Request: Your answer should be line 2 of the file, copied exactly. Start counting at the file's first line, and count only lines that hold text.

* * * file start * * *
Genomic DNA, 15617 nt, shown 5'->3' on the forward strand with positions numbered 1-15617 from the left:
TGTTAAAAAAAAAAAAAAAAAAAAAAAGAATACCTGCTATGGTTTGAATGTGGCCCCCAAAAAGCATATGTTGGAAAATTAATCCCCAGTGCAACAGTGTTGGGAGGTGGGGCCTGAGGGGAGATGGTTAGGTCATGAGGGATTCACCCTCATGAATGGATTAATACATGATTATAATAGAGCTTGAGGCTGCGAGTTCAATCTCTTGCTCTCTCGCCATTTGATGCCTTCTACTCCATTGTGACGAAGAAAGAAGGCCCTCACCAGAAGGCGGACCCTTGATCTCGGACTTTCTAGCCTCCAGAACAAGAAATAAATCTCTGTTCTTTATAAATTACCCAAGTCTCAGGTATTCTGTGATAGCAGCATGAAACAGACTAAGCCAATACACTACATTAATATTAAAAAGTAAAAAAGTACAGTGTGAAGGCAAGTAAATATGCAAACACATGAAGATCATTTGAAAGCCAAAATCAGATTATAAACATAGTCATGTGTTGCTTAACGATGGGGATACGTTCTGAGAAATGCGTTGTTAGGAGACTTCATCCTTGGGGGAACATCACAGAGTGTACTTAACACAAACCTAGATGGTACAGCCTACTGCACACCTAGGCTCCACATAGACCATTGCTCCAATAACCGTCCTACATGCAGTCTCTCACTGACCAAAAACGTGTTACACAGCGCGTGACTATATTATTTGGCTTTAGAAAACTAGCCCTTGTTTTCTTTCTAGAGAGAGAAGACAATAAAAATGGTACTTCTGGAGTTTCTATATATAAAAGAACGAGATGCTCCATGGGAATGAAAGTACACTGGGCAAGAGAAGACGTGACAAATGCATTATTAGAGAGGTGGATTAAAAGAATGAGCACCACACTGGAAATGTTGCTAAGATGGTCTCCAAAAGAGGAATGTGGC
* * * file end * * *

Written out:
TGTTAAAAAAAAAAAAAAAAAAAAAAAGAATACCTGCTATGGTTTGAATGTGGCCCCCAAAAAGCATATGTTGGAAAATTAATCCCCAGTGCAACAGTGTTGGGAGGTGGGGCCTGAGGGGAGATGGTTAGGTCATGAGGGATTCACCCTCATGAATGGATTAATACATGATTATAATAGAGCTTGAGGCTGCGAGTTCAATCTCTTGCTCTCTCGCCATTTGATGCCTTCTACTCCATTGTGACGAAGAAAGAAGGCCCTCACCAGAAGGCGGACCCTTGATCTCGGACTTTCTAGCCTCCAGAACAAGAAATAAATCTCTGTTCTTTATAAATTACCCAAGTCTCAGGTATTCTGTGATAGCAGCATGAAACAGACTAAGCCAATACACTACATTAATATTAAAAAGTAAAAAAGTACAGTGTGAAGGCAAGTAAATATGCAAACACATGAAGATCATTTGAAAGCCAAAATCAGATTATAAACATAGTCATGTGTTGCTTAACGATGGGGATACGTTCTGAGAAATGCGTTGTTAGGAGACTTCATCCTTGGGGGAACATCACAGAGTGTACTTAACACAAACCTAGATGGTACAGCCTACTGCACACCTAGGCTCCACATAGACCATTGCTCCAATAACCGTCCTACATGCAGTCTCTCACTGACCAAAAACGTGTTACACAGCGCGTGACTATATTATTTGGCTTTAGAAAACTAGCCCTTGTTTTCTTTCTAGAGAGAGAAGACAATAAAAATGGTACTTCTGGAGTTTCTATATATAAAAGAACGAGATGCTCCATGGGAATGAAAGTACACTGGGCAAGAGAAGACGTGACAAATGCATTATTAGAGAGGTGGATTAAAAGAATGAGCACCACACTGGAAATGTTGCTAAGATGGTCTCCAAAAGAGGAATGTGGC